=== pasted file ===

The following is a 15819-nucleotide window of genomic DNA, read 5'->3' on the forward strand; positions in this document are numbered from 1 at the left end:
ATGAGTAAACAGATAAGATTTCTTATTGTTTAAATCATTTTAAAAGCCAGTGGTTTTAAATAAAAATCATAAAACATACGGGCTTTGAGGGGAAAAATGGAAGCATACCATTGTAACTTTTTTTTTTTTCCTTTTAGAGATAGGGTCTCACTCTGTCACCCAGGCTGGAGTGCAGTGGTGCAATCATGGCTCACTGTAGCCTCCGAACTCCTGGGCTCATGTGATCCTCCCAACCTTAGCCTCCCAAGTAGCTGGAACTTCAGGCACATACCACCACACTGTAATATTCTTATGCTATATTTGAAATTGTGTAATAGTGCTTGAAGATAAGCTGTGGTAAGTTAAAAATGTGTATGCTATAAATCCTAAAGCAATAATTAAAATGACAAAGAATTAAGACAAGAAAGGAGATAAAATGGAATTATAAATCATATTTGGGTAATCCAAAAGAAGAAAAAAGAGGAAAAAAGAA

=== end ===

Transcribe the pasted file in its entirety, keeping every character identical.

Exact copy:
The following is a 15819-nucleotide window of genomic DNA, read 5'->3' on the forward strand; positions in this document are numbered from 1 at the left end:
ATGAGTAAACAGATAAGATTTCTTATTGTTTAAATCATTTTAAAAGCCAGTGGTTTTAAATAAAAATCATAAAACATACGGGCTTTGAGGGGAAAAATGGAAGCATACCATTGTAACTTTTTTTTTTTTCCTTTTAGAGATAGGGTCTCACTCTGTCACCCAGGCTGGAGTGCAGTGGTGCAATCATGGCTCACTGTAGCCTCCGAACTCCTGGGCTCATGTGATCCTCCCAACCTTAGCCTCCCAAGTAGCTGGAACTTCAGGCACATACCACCACACTGTAATATTCTTATGCTATATTTGAAATTGTGTAATAGTGCTTGAAGATAAGCTGTGGTAAGTTAAAAATGTGTATGCTATAAATCCTAAAGCAATAATTAAAATGACAAAGAATTAAGACAAGAAAGGAGATAAAATGGAATTATAAATCATATTTGGGTAATCCAAAAGAAGAAAAAAGAGGAAAAAAGAA